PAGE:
Sportszone – Discussion “ The Rugby World Cup. Does it matter?”

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Coast to Coast Black Sabbath

You may think that’s an odd title for a blog but what do the Restaurant chain Coast to Coast and the fathers of everything metal Black Sabbath have in Common?

Let’s start with an instantly recognisable unique brand and product and carry on with great customer service and communication. Let me expand I attended the final night of Sabbath’s current leg of their world tour at a hometown gig in Birmingham on Dec 22nd 2013.

I had booked the tickets several months earlier through Sabbath’s website where I was asked if I wanted to leave my Facebook, Twitter and email details and I did.

From then on I had regular communications via all three channels giving me information; photographs, fan reviews and band interviews. Each of these reminded me that it would not be long before I would be with the band. Although I knew the same was happening with tens of thousands of other individuals on other continents I still felt special.

I felt part of a club a family even and as my anticipation and excitement grew the nearer the concert day came I took to social media along with thousands of others. This ensured Sabbath were constantly in the news as fans created a frenzy. Even on the day a couple of hours before the concert I got updates telling me the band were looking forward to the concert and they hoped I enjoyed it. This also continued after the concert. The attention to detail in communication was a masterclass in how to run a news/social media campaign for an event.

We arrived in Birmingham mid afternoon and after settling into the hotel went to look for eateries. We settled on Coast to Coast as it looked warm and inviting from the outside its signage caught your eye more than other restaurants on Broad Street.

So we stepped inside The Restaurant Group’sBirmingham restaurant and were met by a greeter with an engaging smile who was friendly, helpful and engaging in conversation. She introduced us to our server who took us to our table; she introduced herself and again engaged us in conversation.

Throughout the meal she returned to the table and rather than just ask how the food was or did we want another drink she engaged us in conversation each time. She also remembered bits from previous conversations and brought those into the current conversation. She was doing this for several other tables at the same time as were other servers.

The ambiance was very good and a lot of thought had gone into furnishings, uniforms and staff training and the food was pretty good as well. When we finished and paid the bill we had a five minute conversation with our server Josie and then the same with the greeter on the way out.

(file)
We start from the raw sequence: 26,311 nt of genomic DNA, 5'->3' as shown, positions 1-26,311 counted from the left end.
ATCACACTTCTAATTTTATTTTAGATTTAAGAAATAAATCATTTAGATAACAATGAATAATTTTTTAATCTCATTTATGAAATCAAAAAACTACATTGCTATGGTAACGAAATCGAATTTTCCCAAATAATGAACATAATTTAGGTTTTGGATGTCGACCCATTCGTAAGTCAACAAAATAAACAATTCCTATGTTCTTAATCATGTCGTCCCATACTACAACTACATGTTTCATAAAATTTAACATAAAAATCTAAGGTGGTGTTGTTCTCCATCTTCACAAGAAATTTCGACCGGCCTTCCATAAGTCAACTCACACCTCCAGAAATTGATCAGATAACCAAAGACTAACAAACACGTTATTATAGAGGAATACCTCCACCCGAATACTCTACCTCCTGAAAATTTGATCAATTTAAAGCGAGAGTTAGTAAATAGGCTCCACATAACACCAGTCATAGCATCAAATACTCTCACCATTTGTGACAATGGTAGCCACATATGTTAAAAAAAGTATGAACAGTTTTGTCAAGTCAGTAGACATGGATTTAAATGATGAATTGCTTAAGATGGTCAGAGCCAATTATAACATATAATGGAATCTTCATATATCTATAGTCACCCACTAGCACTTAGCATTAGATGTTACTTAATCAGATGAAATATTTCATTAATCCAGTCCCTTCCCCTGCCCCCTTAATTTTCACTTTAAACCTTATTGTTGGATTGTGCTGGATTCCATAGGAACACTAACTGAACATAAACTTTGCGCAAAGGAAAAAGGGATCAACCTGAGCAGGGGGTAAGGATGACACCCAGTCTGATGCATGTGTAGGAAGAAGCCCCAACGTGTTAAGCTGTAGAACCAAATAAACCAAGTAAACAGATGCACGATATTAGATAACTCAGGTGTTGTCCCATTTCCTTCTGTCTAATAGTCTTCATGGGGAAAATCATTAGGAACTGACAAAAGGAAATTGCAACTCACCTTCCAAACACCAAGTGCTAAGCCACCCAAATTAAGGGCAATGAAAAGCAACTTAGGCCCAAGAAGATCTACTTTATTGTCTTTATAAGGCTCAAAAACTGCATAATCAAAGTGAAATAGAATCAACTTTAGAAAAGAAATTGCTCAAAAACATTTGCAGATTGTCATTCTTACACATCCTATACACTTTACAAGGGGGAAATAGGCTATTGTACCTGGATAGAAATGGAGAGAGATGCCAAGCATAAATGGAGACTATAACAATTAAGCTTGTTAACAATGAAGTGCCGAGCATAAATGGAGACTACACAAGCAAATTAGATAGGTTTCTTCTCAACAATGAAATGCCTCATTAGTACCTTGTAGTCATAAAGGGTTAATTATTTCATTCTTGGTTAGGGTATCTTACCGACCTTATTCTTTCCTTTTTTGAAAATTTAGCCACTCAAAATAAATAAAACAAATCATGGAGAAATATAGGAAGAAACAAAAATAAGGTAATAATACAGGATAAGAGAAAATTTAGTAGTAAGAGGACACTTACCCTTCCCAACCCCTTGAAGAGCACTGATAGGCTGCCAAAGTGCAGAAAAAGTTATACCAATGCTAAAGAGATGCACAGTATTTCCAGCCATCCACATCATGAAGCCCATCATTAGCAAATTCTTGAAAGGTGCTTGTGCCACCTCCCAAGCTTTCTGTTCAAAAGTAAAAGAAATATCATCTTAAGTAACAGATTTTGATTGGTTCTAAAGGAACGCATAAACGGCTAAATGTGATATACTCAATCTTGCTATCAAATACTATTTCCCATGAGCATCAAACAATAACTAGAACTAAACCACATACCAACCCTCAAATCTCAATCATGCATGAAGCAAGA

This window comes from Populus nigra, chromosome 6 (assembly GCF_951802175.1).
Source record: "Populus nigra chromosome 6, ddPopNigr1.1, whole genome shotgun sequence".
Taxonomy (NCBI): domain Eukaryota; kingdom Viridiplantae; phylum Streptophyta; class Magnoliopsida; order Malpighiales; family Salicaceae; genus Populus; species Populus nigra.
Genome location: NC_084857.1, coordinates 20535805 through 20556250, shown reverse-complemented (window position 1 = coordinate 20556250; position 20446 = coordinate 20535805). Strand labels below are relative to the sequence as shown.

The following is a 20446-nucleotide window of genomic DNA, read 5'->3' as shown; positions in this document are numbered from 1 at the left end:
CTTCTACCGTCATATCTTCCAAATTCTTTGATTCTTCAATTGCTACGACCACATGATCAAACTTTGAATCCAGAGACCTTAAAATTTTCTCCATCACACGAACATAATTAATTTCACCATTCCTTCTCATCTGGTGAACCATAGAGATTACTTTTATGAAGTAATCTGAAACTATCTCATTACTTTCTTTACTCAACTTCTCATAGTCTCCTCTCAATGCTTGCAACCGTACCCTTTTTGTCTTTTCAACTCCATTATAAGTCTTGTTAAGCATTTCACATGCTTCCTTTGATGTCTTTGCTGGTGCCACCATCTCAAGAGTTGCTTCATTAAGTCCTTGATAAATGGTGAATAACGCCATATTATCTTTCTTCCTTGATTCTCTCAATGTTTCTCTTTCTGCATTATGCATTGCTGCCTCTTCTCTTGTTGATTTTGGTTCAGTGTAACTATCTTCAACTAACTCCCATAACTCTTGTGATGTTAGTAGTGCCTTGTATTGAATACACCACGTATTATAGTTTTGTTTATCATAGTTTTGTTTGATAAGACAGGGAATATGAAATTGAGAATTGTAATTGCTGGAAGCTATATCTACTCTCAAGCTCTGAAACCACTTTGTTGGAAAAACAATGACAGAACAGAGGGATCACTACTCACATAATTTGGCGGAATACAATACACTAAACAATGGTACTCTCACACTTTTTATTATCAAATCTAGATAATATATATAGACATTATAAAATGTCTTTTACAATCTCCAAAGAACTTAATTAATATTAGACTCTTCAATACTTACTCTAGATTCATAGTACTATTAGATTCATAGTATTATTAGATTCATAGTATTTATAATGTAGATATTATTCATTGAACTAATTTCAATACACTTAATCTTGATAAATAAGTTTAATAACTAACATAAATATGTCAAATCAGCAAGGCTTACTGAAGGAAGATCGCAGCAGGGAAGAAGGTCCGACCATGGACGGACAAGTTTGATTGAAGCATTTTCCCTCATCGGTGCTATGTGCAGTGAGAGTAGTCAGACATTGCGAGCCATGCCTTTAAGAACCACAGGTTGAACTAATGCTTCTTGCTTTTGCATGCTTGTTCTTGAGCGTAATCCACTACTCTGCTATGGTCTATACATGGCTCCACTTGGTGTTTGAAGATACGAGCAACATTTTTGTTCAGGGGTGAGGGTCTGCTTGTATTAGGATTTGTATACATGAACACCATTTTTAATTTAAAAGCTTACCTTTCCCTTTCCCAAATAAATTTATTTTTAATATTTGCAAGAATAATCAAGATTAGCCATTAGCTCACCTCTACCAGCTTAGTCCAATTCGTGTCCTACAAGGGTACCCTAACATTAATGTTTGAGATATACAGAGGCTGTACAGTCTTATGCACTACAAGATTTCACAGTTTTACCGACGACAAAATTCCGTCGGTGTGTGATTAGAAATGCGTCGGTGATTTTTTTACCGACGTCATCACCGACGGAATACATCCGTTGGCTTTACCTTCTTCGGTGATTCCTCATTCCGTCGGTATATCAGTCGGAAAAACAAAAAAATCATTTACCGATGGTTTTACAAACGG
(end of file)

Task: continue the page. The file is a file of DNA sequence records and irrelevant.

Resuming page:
All this communication is meant to make you feel at home and want to return again, which it does. The face to face communication starts as you walk in the door up until you walk out again. But whilst you’re there, there are subtle hints about connecting with the Coast family via all types of social media. Of course when your friendly server asks you to fill in a feedback form at the end of the meal you can’t wait to do it.

That feedback form includes your social media details and the day after I received a thank you email for dining with them and special offer vouchers. As I am now a customer and part of the family I get regular updates about special offers, openings and information regarding Coast restaurants near venues where I may be going to a gig.

Now you may say others do this so what’s special about Coast and Sabbath. What’s special is that all that communication, branding, marketing and social media interaction is done seamlessly, effortlessly and unobtrusively.

By the time you sample the product you are fully engaged with it and can’t wait to taste or hear it. At that point the engaging human interaction seals the deal and you really want to come back to Coast to Coast just as you want Ozzy Osborne to be your best mate and go for a pint at his favourite Birmingham pub and tell you about his days in the factory.

As an experience both make it one you will never forget. Many companies get the marketing and branding right and even have a great product. But when you engage with them on a human level they don’t quite match the expectations they have built up.

If you want to make your business no matter what the size or sector more successful in 2014 checking out how Sabbath and Coast to Coast run their business would be time well worth spending. I believe Andrew page CEO of The Restaurant Group when he says they are thriving because of their customer focus. But the last word has to go to Ozzy “To each their own to question why, learn from each other so they say”

Have a happy and successful 2014

Can Government learn anything from Branson’s Employer Brand?

In the recent article “Branson’s employer brand Jessica Collingwood